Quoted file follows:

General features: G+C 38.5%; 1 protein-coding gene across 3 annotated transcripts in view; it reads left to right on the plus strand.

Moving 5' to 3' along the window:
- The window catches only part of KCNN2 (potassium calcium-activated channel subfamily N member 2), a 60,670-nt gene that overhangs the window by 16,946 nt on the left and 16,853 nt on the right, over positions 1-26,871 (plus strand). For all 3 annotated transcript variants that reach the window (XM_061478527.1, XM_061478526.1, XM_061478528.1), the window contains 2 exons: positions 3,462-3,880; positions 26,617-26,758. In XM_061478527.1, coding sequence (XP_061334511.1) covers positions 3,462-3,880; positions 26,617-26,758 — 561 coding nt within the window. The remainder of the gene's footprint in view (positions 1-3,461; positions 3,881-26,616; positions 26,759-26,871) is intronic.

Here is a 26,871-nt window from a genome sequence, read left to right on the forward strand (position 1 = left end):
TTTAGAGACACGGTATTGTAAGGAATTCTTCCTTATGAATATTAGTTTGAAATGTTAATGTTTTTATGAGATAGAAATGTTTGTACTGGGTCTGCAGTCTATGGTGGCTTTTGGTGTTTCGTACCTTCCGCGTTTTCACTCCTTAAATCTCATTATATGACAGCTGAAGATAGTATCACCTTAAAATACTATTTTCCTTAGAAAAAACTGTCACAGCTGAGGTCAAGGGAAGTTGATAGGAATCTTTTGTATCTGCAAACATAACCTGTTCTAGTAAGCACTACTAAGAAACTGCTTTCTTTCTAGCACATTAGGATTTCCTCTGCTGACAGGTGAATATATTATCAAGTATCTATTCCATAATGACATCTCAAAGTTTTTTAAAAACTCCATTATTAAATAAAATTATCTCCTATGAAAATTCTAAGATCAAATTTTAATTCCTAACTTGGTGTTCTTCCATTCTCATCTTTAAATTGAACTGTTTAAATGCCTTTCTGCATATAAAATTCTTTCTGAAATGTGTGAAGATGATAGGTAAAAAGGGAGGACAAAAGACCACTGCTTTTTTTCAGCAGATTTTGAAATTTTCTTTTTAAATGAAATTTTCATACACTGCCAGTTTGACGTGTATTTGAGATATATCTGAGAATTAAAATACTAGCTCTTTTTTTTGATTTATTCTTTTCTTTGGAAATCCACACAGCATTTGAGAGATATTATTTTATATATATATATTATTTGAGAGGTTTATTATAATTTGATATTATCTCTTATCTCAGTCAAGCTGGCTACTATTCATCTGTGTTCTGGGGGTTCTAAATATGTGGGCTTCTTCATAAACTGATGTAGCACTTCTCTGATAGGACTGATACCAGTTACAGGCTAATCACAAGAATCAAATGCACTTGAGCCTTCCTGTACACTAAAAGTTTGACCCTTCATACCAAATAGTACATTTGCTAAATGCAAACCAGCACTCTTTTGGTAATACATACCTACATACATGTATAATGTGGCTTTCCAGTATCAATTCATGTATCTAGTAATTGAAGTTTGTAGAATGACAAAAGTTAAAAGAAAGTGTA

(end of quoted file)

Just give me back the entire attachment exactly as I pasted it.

General features: G+C 38.5%; 1 protein-coding gene across 3 annotated transcripts in view; it reads left to right on the plus strand.

Moving 5' to 3' along the window:
- The window catches only part of KCNN2 (potassium calcium-activated channel subfamily N member 2), a 60,670-nt gene that overhangs the window by 16,946 nt on the left and 16,853 nt on the right, over positions 1-26,871 (plus strand). For all 3 annotated transcript variants that reach the window (XM_061478527.1, XM_061478526.1, XM_061478528.1), the window contains 2 exons: positions 3,462-3,880; positions 26,617-26,758. In XM_061478527.1, coding sequence (XP_061334511.1) covers positions 3,462-3,880; positions 26,617-26,758 — 561 coding nt within the window. The remainder of the gene's footprint in view (positions 1-3,461; positions 3,881-26,616; positions 26,759-26,871) is intronic.

Here is a 26,871-nt window from a genome sequence, read left to right on the forward strand (position 1 = left end):
TTTAGAGACACGGTATTGTAAGGAATTCTTCCTTATGAATATTAGTTTGAAATGTTAATGTTTTTATGAGATAGAAATGTTTGTACTGGGTCTGCAGTCTATGGTGGCTTTTGGTGTTTCGTACCTTCCGCGTTTTCACTCCTTAAATCTCATTATATGACAGCTGAAGATAGTATCACCTTAAAATACTATTTTCCTTAGAAAAAACTGTCACAGCTGAGGTCAAGGGAAGTTGATAGGAATCTTTTGTATCTGCAAACATAACCTGTTCTAGTAAGCACTACTAAGAAACTGCTTTCTTTCTAGCACATTAGGATTTCCTCTGCTGACAGGTGAATATATTATCAAGTATCTATTCCATAATGACATCTCAAAGTTTTTTAAAAACTCCATTATTAAATAAAATTATCTCCTATGAAAATTCTAAGATCAAATTTTAATTCCTAACTTGGTGTTCTTCCATTCTCATCTTTAAATTGAACTGTTTAAATGCCTTTCTGCATATAAAATTCTTTCTGAAATGTGTGAAGATGATAGGTAAAAAGGGAGGACAAAAGACCACTGCTTTTTTTCAGCAGATTTTGAAATTTTCTTTTTAAATGAAATTTTCATACACTGCCAGTTTGACGTGTATTTGAGATATATCTGAGAATTAAAATACTAGCTCTTTTTTTTGATTTATTCTTTTCTTTGGAAATCCACACAGCATTTGAGAGATATTATTTTATATATATATATTATTTGAGAGGTTTATTATAATTTGATATTATCTCTTATCTCAGTCAAGCTGGCTACTATTCATCTGTGTTCTGGGGGTTCTAAATATGTGGGCTTCTTCATAAACTGATGTAGCACTTCTCTGATAGGACTGATACCAGTTACAGGCTAATCACAAGAATCAAATGCACTTGAGCCTTCCTGTACACTAAAAGTTTGACCCTTCATACCAAATAGTACATTTGCTAAATGCAAACCAGCACTCTTTTGGTAATACATACCTACATACATGTATAATGTGGCTTTCCAGTATCAATTCATGTATCTAGTAATTGAAGTTTGTAGAATGACAAAAGTTAAAAGAAAGTGTA